A study by the office of the Republican Governor of Maine, Paul LePage, has revealed that his constituents spend less than 1% of their welfare payment on commodities like alcohol and cigarettes.
The study tracked transactions made on electronic cards loaded with funds from the Temporary Assistance for Needy Families (TANF) welfare program between January 2011 to November 2013. Of the 1.8 million transactions made a mere 3,000 were made at bars, sports bars and strip clubs.
The study did not track what items were purchased, and conceded that some transactions could have been withdrawals made from ATMs on these premises.
LePage quickly moved to defend the results of the study and claimed they vindicated his blustering rhetoric when it comes to welfare, arguing that the results showed a problem that was “larger than initially thought.” This claim is curious at best when you consider that his own state Department for Health and Human Services said that the so-called fraudulent spending represents two-tenths of one percent of all welfare transactions.
According to thinkprogress.org, the findings seriously undermine LePage’s hysterical claims about frivolous welfare spending and people who receive benefits:
Governor LePage has been at the forefront of an increasingly vicious war on welfare being waged by the Republican Party, and in particular the extreme-right Tea Party faction. He recently claimed that 47% of people in his state were not working, when in fact the data shows that 65% of his constituents are either working or actively seeking work, and the rest are made up mainly of retirees, the disabled, students, and stay-at-home parents.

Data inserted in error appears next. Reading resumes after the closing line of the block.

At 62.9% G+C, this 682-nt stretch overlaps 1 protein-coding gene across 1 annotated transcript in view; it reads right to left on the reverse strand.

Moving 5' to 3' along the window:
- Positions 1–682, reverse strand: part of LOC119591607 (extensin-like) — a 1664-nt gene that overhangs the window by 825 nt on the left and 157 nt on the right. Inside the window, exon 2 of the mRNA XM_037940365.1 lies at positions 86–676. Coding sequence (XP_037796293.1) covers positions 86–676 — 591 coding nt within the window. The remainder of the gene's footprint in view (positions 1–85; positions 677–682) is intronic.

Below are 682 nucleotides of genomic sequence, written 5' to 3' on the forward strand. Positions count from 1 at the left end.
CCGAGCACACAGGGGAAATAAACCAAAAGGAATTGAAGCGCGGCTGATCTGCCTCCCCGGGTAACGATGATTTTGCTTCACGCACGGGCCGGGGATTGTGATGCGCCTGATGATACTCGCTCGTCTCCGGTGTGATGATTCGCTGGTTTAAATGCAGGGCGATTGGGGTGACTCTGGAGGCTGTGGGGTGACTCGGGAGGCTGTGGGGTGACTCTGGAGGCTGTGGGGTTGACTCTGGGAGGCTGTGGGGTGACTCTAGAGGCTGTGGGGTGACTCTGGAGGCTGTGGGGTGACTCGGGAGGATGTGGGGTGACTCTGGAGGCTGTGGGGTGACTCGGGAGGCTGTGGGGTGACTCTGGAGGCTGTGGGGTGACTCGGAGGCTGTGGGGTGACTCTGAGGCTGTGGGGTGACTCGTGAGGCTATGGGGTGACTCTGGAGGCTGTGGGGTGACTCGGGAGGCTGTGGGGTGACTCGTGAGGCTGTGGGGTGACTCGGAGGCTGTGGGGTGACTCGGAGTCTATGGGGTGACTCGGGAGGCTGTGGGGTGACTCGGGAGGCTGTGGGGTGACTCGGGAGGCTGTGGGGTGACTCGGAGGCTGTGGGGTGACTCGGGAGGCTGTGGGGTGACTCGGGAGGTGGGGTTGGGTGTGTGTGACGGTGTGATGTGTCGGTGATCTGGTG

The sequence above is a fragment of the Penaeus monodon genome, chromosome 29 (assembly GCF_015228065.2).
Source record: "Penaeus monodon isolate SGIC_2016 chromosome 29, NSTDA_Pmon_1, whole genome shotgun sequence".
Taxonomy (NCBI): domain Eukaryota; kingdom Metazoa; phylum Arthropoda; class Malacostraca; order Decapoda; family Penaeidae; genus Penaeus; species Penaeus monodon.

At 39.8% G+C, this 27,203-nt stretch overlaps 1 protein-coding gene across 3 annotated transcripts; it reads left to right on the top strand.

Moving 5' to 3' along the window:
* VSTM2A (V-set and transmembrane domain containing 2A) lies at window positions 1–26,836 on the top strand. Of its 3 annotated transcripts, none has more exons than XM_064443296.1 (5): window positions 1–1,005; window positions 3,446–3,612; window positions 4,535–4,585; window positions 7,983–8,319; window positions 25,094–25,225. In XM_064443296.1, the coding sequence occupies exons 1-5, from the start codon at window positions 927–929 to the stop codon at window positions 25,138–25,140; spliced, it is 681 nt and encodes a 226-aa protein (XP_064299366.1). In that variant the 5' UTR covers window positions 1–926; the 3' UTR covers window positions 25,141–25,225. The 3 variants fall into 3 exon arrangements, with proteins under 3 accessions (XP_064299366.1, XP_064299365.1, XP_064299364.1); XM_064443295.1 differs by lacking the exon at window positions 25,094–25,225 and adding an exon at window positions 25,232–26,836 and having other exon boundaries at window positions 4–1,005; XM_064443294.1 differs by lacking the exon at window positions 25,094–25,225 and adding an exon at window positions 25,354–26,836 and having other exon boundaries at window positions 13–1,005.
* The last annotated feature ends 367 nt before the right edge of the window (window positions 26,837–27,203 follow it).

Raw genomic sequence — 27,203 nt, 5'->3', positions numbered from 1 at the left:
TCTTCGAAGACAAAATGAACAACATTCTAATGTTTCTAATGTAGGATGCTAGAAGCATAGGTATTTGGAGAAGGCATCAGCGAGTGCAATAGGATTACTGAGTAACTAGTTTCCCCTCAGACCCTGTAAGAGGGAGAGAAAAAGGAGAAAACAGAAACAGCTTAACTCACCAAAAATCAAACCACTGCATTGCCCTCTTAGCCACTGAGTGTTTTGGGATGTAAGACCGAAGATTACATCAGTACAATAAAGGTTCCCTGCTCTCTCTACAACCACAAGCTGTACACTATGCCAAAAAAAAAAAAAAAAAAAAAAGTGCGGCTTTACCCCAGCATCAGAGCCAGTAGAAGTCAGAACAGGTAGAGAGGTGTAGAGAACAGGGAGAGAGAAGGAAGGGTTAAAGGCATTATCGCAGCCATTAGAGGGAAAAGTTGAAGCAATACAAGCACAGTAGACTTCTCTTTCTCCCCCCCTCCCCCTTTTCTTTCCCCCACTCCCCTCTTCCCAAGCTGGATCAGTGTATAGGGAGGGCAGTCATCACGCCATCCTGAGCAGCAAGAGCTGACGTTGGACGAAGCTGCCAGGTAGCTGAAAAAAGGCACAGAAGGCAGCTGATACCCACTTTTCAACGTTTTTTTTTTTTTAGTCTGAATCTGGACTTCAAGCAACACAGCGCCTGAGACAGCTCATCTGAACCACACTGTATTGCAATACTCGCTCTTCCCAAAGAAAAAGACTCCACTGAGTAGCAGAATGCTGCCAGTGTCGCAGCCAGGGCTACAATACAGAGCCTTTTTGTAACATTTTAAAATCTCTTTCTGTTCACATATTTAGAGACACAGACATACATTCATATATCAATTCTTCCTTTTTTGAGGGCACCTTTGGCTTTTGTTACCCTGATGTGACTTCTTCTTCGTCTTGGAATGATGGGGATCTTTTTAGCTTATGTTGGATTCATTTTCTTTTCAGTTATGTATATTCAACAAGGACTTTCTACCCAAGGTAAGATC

He called on the unemployed in his state to “get off the couch and get yourself a job” in 2012, at a time when job opportunities were at a premium and unemployment was high. However his most cynical move came when he placed a five-year cap on welfare benefits. It was estimated that 1,500 families in Maine with 2,700 children lost their welfare assistance.
Hysterical claims that the poor waste their welfare spending on cigarettes, alcohol and other commodities is not new in the war on welfare. It has long been used to distract attention from the real wasteful spending that takes place in America: taxes that are spent on a bloated military budget, including nuclear weapons; paying off the debt for wars that were paid for on credit; corporate welfare and subsidies, and tax breaks for the richest 1% of people in the country.
The question for the American public, especially its poorest and most vulnerable citizens is this: what is your breaking point?
h/t: Think Progress